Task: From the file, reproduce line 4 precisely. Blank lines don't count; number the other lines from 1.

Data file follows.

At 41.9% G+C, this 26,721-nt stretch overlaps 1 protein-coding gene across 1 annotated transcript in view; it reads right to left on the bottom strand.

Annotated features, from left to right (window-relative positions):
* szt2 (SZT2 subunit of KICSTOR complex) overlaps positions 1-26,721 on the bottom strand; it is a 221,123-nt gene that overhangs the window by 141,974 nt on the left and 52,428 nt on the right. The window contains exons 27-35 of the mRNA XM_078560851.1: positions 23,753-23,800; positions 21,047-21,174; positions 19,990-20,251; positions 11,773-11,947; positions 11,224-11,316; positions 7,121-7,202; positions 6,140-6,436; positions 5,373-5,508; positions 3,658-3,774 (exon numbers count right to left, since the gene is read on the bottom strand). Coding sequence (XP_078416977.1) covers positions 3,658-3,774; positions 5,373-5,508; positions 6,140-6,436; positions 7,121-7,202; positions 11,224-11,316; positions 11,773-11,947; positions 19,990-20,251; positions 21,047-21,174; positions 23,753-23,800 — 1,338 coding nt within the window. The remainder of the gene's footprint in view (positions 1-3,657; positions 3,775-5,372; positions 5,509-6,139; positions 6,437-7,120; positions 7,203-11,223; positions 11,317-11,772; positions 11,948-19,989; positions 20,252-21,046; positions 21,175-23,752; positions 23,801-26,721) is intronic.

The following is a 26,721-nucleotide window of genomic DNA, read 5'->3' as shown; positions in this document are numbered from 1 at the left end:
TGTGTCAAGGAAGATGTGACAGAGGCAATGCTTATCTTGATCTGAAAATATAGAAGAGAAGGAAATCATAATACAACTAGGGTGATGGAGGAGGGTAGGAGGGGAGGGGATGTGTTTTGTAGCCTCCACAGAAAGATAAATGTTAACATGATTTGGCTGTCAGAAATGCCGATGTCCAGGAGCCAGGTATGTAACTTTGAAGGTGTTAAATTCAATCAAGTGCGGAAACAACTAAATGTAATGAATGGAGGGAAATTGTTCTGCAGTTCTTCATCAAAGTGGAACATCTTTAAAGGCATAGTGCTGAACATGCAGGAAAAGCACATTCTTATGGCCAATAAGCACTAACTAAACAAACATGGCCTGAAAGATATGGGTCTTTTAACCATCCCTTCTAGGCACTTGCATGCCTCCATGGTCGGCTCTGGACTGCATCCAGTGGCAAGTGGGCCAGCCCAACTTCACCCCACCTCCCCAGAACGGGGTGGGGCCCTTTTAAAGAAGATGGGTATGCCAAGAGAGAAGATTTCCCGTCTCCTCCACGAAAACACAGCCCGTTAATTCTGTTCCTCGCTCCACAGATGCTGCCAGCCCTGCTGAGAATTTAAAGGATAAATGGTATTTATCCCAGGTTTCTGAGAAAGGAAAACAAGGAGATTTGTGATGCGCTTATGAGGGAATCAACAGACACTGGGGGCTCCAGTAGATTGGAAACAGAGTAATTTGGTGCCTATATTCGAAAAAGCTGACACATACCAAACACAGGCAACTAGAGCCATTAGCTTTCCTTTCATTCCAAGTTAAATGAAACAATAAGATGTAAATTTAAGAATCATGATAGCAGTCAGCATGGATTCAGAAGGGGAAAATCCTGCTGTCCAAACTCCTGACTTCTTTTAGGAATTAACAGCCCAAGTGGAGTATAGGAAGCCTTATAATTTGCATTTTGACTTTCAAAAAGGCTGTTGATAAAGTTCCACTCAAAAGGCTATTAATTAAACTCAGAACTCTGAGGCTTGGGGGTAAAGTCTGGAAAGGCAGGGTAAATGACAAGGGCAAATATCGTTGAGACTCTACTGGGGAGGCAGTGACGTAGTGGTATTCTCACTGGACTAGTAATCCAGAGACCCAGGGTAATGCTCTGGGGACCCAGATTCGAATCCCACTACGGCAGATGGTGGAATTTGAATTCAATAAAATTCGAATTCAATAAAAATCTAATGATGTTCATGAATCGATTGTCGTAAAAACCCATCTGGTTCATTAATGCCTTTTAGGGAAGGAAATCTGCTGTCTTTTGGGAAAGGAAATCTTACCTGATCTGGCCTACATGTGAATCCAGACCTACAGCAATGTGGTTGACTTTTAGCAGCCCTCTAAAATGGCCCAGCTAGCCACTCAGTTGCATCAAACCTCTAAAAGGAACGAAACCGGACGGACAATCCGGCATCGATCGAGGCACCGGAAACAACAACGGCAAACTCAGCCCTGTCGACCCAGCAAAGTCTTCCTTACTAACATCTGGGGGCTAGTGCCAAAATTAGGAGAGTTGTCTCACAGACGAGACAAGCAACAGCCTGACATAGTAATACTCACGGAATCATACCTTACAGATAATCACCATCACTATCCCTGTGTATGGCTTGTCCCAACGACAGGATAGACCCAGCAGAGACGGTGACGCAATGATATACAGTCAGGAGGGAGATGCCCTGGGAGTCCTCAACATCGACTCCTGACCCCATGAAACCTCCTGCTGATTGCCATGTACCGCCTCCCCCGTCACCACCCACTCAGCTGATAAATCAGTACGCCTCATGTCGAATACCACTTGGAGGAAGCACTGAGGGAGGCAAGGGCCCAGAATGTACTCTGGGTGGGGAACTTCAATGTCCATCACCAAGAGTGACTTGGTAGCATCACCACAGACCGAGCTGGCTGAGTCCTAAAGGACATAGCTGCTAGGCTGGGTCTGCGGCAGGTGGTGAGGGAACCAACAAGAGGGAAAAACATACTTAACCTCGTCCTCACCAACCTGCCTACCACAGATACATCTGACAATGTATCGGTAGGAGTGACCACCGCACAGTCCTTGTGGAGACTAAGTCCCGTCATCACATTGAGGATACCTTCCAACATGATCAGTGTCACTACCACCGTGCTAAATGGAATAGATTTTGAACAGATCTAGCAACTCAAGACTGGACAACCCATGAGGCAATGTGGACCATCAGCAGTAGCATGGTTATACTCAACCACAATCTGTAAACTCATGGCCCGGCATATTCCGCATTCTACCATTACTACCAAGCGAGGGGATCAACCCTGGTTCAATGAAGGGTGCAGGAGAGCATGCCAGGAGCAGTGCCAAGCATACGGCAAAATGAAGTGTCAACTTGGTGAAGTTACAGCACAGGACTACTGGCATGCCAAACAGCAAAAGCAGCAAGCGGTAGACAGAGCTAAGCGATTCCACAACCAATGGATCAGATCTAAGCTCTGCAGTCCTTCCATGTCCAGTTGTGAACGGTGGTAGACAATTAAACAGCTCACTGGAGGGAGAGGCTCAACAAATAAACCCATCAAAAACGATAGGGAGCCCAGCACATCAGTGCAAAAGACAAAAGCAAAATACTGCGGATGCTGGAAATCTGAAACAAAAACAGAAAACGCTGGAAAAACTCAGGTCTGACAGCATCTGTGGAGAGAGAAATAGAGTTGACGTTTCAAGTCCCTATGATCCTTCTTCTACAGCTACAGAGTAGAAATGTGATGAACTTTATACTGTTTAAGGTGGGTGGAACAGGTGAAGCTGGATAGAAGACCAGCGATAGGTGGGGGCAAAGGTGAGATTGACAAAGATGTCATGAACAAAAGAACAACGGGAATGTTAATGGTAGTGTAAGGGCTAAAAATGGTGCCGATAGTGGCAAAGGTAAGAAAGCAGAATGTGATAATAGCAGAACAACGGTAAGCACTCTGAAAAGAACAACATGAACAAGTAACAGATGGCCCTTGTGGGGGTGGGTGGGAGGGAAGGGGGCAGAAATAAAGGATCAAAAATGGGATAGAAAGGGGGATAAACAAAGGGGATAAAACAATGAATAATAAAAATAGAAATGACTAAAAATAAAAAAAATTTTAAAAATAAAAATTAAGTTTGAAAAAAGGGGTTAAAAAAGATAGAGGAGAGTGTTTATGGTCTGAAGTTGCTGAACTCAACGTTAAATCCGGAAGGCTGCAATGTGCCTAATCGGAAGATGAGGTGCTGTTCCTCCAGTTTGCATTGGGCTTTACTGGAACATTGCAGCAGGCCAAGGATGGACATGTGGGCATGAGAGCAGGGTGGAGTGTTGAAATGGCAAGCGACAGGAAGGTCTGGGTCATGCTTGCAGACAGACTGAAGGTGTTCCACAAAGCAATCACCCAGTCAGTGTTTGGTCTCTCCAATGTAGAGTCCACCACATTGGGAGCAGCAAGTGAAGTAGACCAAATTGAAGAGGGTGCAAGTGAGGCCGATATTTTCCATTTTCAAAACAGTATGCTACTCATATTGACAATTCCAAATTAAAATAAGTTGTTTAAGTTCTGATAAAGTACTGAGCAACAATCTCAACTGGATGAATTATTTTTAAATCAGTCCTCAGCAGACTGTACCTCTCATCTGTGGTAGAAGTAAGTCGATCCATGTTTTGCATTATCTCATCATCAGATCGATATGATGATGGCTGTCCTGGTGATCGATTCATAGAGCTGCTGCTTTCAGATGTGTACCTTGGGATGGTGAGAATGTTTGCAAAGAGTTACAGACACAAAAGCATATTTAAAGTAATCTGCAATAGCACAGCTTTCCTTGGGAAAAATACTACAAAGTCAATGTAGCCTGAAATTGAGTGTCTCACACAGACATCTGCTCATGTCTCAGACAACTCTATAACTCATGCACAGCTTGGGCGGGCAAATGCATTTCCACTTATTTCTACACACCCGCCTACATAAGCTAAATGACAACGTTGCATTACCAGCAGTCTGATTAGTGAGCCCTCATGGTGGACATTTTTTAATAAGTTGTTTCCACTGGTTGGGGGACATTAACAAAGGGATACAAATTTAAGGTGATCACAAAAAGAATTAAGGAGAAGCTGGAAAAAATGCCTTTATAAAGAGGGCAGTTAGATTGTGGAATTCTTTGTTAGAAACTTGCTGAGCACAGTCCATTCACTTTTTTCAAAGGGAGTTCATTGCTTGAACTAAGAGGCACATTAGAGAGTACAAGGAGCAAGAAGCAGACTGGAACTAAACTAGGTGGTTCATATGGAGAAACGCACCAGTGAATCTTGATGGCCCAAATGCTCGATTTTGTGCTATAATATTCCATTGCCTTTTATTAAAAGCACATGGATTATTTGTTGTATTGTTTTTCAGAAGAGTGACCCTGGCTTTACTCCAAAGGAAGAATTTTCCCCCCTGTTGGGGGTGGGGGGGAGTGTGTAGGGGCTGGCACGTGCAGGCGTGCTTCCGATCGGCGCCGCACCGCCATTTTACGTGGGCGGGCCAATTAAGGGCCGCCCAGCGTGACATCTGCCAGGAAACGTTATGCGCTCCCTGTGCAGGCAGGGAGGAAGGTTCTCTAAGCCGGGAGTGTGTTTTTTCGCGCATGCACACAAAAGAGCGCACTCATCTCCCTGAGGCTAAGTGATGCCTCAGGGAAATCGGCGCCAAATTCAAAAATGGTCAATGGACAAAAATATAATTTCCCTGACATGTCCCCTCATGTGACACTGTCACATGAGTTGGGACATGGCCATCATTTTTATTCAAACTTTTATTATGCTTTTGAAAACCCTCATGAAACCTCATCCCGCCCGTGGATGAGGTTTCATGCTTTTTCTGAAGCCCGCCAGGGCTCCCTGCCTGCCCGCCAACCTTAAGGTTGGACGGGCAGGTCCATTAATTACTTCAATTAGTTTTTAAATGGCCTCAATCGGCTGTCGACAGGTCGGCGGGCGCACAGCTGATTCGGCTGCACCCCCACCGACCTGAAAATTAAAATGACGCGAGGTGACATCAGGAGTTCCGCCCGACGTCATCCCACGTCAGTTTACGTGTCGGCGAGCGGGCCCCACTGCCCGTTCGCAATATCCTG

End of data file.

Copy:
The following is a 26,721-nucleotide window of genomic DNA, read 5'->3' as shown; positions in this document are numbered from 1 at the left end: